So I’ve been thinking about John Hughes, and even though I am exceptionally fuzzy-headed today, his influence on my life is still clear.

John Hughes created my conception of adolescence.  I wasn’t even a tween when the brat pack dominated the movie scene, but I think this contributed to the potency of Hughes’ influence.  I was learning how to be a Hughesian adolescent at 7.  I watched Ferris Bueller’s Day Off weekly as a kid, and I am confident that this directly led to a) my desire for a Barbie Ferrari (seriously, coolest thing ever) and b) the unholy amount of school I skipped as a teenager.  (Sorry, Mom.)  I wanted to be Sloane.  I wanted to be the pretty girl to rock the white go go boots, but I was always more of a Jeanie (although, dude, she got to make out with pre-2.5 men Charlie Sheen, nice.)  But it was Jeanie Bueller, Samantha Baker, and Allison Reynolds that were weirdos, insecure, not rich or even wholly sane,  that spoke to me and permitted me to be the insecue, not rich, not wholly sane weirdo that I am.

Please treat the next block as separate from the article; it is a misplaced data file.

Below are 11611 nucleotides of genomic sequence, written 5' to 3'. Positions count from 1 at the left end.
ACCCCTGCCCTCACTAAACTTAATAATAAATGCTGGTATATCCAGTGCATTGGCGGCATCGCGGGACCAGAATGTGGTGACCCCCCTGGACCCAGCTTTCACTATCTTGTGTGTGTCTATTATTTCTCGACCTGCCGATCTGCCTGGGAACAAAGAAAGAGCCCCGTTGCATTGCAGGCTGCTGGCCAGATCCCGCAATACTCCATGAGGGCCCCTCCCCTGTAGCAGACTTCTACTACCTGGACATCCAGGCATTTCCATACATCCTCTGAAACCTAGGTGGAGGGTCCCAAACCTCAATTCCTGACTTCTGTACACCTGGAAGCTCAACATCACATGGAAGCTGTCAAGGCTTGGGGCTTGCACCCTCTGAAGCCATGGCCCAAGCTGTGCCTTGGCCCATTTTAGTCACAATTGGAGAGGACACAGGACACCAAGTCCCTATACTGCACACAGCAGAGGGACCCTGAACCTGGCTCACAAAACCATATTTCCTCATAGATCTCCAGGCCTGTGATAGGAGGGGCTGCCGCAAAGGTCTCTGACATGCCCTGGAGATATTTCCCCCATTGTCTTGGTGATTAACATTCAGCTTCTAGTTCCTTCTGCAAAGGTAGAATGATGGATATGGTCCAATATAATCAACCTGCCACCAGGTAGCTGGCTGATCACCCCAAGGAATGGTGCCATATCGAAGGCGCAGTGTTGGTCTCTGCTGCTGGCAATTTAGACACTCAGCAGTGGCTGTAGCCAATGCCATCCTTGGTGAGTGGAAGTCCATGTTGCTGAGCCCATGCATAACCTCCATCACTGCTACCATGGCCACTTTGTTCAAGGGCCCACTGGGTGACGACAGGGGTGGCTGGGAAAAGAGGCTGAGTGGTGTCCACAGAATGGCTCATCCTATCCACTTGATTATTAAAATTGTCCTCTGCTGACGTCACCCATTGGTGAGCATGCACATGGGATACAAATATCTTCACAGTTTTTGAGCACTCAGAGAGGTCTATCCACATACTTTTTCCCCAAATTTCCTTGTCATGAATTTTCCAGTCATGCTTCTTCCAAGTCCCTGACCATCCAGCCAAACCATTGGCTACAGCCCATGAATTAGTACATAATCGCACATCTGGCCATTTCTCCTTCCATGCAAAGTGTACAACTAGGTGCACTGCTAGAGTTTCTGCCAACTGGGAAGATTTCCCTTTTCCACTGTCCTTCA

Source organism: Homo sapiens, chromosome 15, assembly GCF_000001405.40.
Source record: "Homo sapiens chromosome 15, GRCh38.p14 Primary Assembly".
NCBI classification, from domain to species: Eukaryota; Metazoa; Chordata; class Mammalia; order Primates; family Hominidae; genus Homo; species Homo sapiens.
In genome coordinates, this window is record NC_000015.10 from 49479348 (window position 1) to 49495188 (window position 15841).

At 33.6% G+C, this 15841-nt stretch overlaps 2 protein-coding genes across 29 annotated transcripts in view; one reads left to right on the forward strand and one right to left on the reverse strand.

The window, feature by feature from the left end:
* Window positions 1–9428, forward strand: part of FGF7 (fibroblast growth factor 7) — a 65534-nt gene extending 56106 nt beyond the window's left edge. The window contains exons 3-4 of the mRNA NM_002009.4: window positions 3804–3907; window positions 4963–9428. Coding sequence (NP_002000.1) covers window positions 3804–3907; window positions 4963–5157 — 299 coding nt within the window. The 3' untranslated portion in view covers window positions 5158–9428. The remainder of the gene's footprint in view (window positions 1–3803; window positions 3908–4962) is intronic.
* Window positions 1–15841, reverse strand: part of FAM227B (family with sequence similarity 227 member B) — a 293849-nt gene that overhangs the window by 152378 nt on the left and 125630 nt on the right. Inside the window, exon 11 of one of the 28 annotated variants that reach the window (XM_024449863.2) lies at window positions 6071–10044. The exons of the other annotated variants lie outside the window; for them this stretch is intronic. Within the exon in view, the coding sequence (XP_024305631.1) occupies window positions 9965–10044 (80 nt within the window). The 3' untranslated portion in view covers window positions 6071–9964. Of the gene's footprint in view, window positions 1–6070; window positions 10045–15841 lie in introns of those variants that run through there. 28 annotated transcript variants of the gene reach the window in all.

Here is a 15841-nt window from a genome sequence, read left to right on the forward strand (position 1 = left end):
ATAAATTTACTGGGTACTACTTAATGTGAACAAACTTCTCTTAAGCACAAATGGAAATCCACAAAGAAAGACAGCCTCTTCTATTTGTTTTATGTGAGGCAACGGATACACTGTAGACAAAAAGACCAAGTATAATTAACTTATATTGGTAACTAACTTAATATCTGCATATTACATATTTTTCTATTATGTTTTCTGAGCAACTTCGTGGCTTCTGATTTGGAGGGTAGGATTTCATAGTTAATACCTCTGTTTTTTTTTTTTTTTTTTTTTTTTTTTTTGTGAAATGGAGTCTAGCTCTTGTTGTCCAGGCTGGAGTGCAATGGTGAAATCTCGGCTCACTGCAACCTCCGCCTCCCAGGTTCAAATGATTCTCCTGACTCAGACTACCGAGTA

We’ll miss you Mr. Hughes, thank you for your humor, and thank you for Shermer, Illinois.

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